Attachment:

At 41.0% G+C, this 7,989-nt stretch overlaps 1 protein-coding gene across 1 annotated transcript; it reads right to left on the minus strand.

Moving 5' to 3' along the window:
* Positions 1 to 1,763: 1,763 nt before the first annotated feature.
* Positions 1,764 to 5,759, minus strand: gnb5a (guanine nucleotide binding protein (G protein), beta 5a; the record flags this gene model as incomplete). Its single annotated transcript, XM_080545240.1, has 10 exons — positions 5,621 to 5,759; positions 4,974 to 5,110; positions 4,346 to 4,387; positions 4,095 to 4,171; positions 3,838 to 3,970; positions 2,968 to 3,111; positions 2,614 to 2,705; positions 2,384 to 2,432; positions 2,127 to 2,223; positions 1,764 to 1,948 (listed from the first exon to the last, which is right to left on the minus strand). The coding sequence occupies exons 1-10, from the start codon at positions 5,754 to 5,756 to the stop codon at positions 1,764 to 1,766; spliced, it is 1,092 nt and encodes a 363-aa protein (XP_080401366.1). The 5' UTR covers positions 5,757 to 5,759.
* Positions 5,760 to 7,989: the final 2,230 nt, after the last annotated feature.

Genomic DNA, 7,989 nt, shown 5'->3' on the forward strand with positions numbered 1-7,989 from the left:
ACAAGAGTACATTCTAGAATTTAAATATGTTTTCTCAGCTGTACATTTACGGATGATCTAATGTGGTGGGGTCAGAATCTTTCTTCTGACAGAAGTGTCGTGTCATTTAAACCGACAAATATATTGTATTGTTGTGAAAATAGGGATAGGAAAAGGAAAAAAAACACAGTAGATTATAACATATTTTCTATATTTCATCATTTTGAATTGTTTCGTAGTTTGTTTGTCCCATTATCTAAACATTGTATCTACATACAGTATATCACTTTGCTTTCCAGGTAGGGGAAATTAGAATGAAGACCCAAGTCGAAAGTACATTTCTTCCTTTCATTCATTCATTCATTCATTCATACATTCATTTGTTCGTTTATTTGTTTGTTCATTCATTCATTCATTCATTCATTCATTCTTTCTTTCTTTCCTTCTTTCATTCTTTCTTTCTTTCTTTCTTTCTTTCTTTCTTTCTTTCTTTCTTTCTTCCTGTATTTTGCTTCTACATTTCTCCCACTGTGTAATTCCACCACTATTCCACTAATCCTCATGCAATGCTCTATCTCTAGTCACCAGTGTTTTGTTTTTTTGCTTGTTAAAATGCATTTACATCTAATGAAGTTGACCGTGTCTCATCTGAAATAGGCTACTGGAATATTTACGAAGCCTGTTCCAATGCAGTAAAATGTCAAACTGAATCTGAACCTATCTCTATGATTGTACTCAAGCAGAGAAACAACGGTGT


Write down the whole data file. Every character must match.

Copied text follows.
At 41.0% G+C, this 7,989-nt stretch overlaps 1 protein-coding gene across 1 annotated transcript; it reads right to left on the minus strand.

Moving 5' to 3' along the window:
* Positions 1 to 1,763: 1,763 nt before the first annotated feature.
* Positions 1,764 to 5,759, minus strand: gnb5a (guanine nucleotide binding protein (G protein), beta 5a; the record flags this gene model as incomplete). Its single annotated transcript, XM_080545240.1, has 10 exons — positions 5,621 to 5,759; positions 4,974 to 5,110; positions 4,346 to 4,387; positions 4,095 to 4,171; positions 3,838 to 3,970; positions 2,968 to 3,111; positions 2,614 to 2,705; positions 2,384 to 2,432; positions 2,127 to 2,223; positions 1,764 to 1,948 (listed from the first exon to the last, which is right to left on the minus strand). The coding sequence occupies exons 1-10, from the start codon at positions 5,754 to 5,756 to the stop codon at positions 1,764 to 1,766; spliced, it is 1,092 nt and encodes a 363-aa protein (XP_080401366.1). The 5' UTR covers positions 5,757 to 5,759.
* Positions 5,760 to 7,989: the final 2,230 nt, after the last annotated feature.

Genomic DNA, 7,989 nt, shown 5'->3' on the forward strand with positions numbered 1-7,989 from the left:
ACAAGAGTACATTCTAGAATTTAAATATGTTTTCTCAGCTGTACATTTACGGATGATCTAATGTGGTGGGGTCAGAATCTTTCTTCTGACAGAAGTGTCGTGTCATTTAAACCGACAAATATATTGTATTGTTGTGAAAATAGGGATAGGAAAAGGAAAAAAAACACAGTAGATTATAACATATTTTCTATATTTCATCATTTTGAATTGTTTCGTAGTTTGTTTGTCCCATTATCTAAACATTGTATCTACATACAGTATATCACTTTGCTTTCCAGGTAGGGGAAATTAGAATGAAGACCCAAGTCGAAAGTACATTTCTTCCTTTCATTCATTCATTCATTCATTCATACATTCATTTGTTCGTTTATTTGTTTGTTCATTCATTCATTCATTCATTCATTCATTCTTTCTTTCTTTCCTTCTTTCATTCTTTCTTTCTTTCTTTCTTTCTTTCTTTCTTTCTTTCTTTCTTTCTTCCTGTATTTTGCTTCTACATTTCTCCCACTGTGTAATTCCACCACTATTCCACTAATCCTCATGCAATGCTCTATCTCTAGTCACCAGTGTTTTGTTTTTTTGCTTGTTAAAATGCATTTACATCTAATGAAGTTGACCGTGTCTCATCTGAAATAGGCTACTGGAATATTTACGAAGCCTGTTCCAATGCAGTAAAATGTCAAACTGAATCTGAACCTATCTCTATGATTGTACTCAAGCAGAGAAACAACGGTGT